Viscount Goschen: My Lords, the protection of the world heritage site is a very high priority. We must also consider safety, traffic and the needs of local people. There is a wide variety of issues. I can confirm that we give the highest possible priority to the great importance of Stonehenge as a world heritage site in this country.
Lord Montagu of Beaulieu: My Lords, is my noble friend aware that many people find it puzzling that after 10 years of consultation about the route of the A.303discussions in which I was involved for many yearsthere is now to be yet another inquiry which I gather will not be a statutory inquiry so there will have to be a public inquiry afterwards anyway?
Viscount Goschen: My Lords, that is right. It is not a statutory process but it is a device that we have used in other circumstances where there is a clear polarity of opinion. We have chosen to take the process forward in this way because the very consultation which my noble friend described was inconclusive. We did not get any firm idea of what was the best way forward. That is why we are proceeding in this manner.
The Parliamentary Under-Secretary of State, Department of National Heritage (Lord Inglewood): No, my Lords. With the exception of listed sports events which cannot be shown on a pay-per-view basis, sports rights holders should continue to be free to dispose of their rights to broadcast in the way they choose. It is for them to judge the best balance between the level of income from broadcasting rights, the size of the television audience, the amount and type of coverage and the impact on potential spectators and supporters.
Lord Inglewood: My Lords, I can only reiterate the point that I made in my first reply. It seems that the noble Lord is jumping an awful lot of hurdles in one bound in assuming that Sky will acquire these rights. There is a variety of possible interests and permutations. I can only refer the noble Lord to a report in the Independent of the 13th of this month, in which a representative of football interests says that:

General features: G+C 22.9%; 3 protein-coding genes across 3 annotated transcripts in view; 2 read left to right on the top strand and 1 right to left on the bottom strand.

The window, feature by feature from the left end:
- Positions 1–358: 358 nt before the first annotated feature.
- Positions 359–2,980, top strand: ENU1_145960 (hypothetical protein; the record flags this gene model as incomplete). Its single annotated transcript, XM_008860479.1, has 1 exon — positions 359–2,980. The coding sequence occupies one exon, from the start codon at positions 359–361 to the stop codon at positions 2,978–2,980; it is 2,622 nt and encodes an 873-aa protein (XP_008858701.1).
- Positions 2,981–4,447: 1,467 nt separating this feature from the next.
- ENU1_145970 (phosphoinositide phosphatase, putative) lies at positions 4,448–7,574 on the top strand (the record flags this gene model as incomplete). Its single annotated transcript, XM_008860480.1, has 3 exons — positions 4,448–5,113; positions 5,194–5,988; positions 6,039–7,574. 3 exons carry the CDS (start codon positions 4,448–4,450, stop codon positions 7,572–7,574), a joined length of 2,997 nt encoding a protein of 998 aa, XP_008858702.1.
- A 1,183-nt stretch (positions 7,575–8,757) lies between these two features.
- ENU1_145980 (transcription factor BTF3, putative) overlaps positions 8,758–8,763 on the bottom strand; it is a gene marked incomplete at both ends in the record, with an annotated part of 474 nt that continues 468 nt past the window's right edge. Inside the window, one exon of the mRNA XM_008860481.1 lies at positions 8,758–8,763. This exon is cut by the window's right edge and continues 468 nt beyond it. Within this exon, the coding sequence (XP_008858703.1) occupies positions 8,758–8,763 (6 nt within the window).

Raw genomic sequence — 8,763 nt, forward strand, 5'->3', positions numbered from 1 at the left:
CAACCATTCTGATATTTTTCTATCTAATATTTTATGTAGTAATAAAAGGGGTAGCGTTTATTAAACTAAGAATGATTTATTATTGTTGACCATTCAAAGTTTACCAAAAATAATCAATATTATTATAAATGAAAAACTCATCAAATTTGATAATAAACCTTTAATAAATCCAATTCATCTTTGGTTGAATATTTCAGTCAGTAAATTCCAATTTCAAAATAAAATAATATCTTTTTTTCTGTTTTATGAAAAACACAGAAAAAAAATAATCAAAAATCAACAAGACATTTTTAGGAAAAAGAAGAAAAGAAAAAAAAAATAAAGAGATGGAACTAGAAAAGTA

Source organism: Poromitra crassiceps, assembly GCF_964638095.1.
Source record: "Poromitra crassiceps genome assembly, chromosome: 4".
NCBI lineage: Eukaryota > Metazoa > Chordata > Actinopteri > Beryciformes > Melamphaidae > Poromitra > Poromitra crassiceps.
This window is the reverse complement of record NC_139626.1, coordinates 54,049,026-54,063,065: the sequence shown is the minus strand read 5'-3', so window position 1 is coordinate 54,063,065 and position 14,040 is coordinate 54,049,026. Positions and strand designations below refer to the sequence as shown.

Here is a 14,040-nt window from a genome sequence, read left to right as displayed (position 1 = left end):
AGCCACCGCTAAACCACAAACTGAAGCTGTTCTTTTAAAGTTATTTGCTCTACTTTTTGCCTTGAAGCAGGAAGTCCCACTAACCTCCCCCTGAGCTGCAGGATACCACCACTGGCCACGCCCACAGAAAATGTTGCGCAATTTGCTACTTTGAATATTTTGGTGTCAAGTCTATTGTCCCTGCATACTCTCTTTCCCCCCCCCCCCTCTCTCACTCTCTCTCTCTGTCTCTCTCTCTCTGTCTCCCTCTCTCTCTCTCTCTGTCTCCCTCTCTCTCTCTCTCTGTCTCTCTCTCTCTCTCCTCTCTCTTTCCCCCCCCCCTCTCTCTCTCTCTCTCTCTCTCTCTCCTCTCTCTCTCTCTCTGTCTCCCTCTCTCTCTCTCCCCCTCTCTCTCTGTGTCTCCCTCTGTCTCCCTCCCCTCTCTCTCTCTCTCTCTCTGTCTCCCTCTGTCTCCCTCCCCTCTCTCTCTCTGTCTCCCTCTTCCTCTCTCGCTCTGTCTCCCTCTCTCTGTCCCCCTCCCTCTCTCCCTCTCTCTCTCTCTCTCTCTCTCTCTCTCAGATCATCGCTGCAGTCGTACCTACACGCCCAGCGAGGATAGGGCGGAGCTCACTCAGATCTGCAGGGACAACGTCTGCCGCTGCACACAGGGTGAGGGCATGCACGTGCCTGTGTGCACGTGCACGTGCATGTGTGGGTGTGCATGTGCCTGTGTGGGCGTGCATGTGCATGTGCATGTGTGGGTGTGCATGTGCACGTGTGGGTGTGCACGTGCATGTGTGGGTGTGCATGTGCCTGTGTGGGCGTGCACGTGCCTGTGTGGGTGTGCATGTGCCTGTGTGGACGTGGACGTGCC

Lord Stodart of Leaston: My Lords, is my noble friend aware that a certain royal and ancient game is involved in this particular subject? Will he please consider that, while his answers so far appear to be par for the course, many of us would like to see him strike a few birdies?
Lord Inglewood: My Lords, I am most grateful to my noble friend for his golfing question. Since I am no golfer myself I am not entirely clear what he meant. In a sense, that illustrates some of the problems in this area. There is a list of events, to which I have referred, and golf is not included on it. No doubt the golfing industry and golf in general has benefited greatly from the recent contract with Sky.